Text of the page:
Review by Arnold Perey, PhD., Anthropologist
Self and World: An Explanation of Aesthetic Realism
by Eli Siegel.
427 pp. New York:
A book to understand oneself with—at last.
This is a book, as other reviewers have stated, that is unique and great. The author states on the first page of his Preface:
The large difference between Aesthetic Realism and other ways of seeing an individual is that Aesthetic Realism makes the attitude of an individual to the whole world the most critical thing in his life.
And to learn how this is true is to understand oneself better—to an exponential degree.
As an anthropologist who has studied many cultures, the explanation given in this book of the many ways an individual can see the world falsely or accurately, egoistically or with respect, illuminates—as no other explanation has done—the inner lives of men and women from southern Africa to the Arctic, from New York City to Beijing, Sydney, Bagdhad.
You see, in Self and World, for example, such sentences as: "The basic conflict in the human mind—present, I believe, in all particular conflicts—is that between a person warmly existing to his fingertips, and that person as related to indefinite outsideness....In every person there is a drive towards the caring for and pleasing of self; in every person there is a drive towards other things, a desire to meet and know these. Often this drive towards self as an exclusive thing collides painfully with the drive to widen the self" (p. 93). Here is the beginning point for the particular conflicts we all have, in every culture. It is the conflict present in the particular conflicts documented by Ruth Benedict in her always-important Patterns of Culture; by David Friend Aberle in his analysis of a Hopi life history (the life of Don Talayesva, titled Sun Chief); by Margaret Mead in her large anthology, Cooperation and Competition; and many more worldwide. Eli Siegel, in Self and World, explains the cause of these conflicts. He gets to a deep and universal, indeed multicultural, explanation.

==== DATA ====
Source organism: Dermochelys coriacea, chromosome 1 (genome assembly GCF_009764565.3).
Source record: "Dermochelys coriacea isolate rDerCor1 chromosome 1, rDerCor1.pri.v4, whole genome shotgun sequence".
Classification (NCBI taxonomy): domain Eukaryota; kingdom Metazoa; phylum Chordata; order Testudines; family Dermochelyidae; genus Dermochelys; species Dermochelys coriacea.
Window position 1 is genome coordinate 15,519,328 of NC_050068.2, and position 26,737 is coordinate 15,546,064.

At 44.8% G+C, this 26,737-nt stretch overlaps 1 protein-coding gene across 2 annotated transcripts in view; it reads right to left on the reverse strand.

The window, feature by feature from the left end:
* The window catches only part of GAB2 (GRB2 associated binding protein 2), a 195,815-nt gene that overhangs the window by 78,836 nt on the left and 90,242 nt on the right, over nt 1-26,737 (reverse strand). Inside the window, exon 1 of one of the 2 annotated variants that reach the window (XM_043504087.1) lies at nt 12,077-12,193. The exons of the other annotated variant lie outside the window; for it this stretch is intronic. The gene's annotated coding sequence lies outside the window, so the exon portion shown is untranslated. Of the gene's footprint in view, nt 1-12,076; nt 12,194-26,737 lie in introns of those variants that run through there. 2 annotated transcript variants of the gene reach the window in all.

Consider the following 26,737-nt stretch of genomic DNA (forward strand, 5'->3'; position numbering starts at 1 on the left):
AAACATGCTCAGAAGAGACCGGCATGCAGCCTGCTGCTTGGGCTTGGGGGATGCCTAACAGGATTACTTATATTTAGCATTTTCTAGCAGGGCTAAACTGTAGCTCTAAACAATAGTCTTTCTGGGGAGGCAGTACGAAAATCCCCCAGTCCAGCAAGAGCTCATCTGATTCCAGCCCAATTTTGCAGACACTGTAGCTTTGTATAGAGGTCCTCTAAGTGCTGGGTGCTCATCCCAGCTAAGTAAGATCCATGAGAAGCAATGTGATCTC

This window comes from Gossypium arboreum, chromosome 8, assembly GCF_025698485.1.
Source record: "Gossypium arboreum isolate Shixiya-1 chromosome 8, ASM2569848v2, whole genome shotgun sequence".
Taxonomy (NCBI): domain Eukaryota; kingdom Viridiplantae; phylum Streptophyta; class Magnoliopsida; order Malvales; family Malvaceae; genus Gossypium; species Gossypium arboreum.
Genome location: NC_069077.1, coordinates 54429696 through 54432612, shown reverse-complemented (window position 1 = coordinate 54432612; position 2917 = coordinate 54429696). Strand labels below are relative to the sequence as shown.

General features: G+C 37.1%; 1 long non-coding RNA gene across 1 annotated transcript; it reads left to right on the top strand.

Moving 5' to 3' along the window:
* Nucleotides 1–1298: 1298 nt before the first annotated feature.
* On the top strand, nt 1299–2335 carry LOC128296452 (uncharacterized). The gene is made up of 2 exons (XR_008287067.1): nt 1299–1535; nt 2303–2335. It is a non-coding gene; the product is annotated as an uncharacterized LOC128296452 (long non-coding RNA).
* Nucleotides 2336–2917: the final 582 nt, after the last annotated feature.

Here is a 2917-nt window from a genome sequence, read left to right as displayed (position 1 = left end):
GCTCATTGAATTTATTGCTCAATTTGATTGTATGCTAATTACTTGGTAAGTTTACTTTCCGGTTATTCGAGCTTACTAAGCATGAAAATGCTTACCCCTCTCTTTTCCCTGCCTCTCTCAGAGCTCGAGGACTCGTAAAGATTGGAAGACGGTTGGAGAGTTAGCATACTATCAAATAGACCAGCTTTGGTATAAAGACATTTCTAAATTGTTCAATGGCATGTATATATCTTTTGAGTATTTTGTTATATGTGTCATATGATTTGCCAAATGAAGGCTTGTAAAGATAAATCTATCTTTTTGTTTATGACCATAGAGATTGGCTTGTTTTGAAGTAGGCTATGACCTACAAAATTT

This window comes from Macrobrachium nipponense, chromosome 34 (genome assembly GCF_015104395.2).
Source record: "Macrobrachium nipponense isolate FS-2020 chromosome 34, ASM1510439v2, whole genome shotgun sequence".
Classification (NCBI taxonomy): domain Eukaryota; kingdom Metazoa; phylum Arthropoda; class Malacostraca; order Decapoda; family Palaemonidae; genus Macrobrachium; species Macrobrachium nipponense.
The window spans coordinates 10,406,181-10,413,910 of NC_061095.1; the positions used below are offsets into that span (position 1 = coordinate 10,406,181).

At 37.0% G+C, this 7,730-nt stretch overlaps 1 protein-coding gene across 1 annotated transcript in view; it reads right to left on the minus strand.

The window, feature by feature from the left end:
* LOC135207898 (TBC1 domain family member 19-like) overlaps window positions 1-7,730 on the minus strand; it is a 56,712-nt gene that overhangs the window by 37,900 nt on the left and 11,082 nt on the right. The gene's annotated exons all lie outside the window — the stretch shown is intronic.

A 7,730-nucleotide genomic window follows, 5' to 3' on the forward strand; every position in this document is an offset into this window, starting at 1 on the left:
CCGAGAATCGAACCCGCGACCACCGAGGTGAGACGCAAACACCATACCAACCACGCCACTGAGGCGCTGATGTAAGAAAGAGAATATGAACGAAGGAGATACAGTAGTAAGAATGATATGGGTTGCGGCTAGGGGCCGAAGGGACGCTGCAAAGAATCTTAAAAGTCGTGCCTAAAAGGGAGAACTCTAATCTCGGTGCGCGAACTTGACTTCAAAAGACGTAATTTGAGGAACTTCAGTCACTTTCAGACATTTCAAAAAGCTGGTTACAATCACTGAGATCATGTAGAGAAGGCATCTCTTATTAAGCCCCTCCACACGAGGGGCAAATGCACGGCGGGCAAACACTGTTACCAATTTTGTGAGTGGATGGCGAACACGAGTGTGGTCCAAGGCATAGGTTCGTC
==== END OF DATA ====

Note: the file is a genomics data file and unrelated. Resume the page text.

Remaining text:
When he writes, "Look at Jamison. He is shy and he is arrogant; in fact, he is like most people," he is talking about people worldwide. And we don't necessarily know a person's race in Self and World: Is Joe Johnson white, or black, or brown? What color is Jamison? or Robinson? or Stella Winn? The people whose lives are described in Self and World—each in his or her own particular, rich way—are Everyman. They are you and me.
And as we learn that Jamison "looks at himself and finds a person who is timid, wants to evade people..." and who "at other times...is raring to go, feels like an excited regiment, and like a dozen energetic lions" (p. 95), we see not only the duality or polarity that we have ourselves, but soon we will learn the reason why we bound back and forth between inferiority and superiority—and learn the solution in aesthetics. It is aesthetics seen in a way that adds to what was seen by earlier philosphers and critics—adding to Aristotle (in the Poetics) and Plotinus and Saintsbury and Matthew Arnold. For, writes Martha Baird Siegel in her Introductory Note, "He saw beauty in a new way and made it plain, able to be seen by others. He said: 'All beauty is a making one of opposites, and the making one of opposites is what we are going after in ourselves.'"
For a more complete description, see this book.
As a student of Aesthetic Realism who used the understanding of self set forth in Self and World as the basis of my doctoral thesis (Columbia University Department of Anthropology)—the thesis was sponsored by Margaret Mead—and as a person who came to understand myself much more deeply than by any other means, I have no doubt that the explanation of self that is in this book is the most valuable to be found anywhere. I do not say this to annoy anyone who may not be familiar with the full range of explanation that has been given (whether by Freud, Adler, Horney, Geza Roheim, or many others), but to be exact. To a person making a fair comparison, the author of Self and World, Eli Siegel, has understood, explained, elucidated with immense clarity, that unknown terrain which so many have struggled to map without success: the human self. And he has done so in prose that is great literature.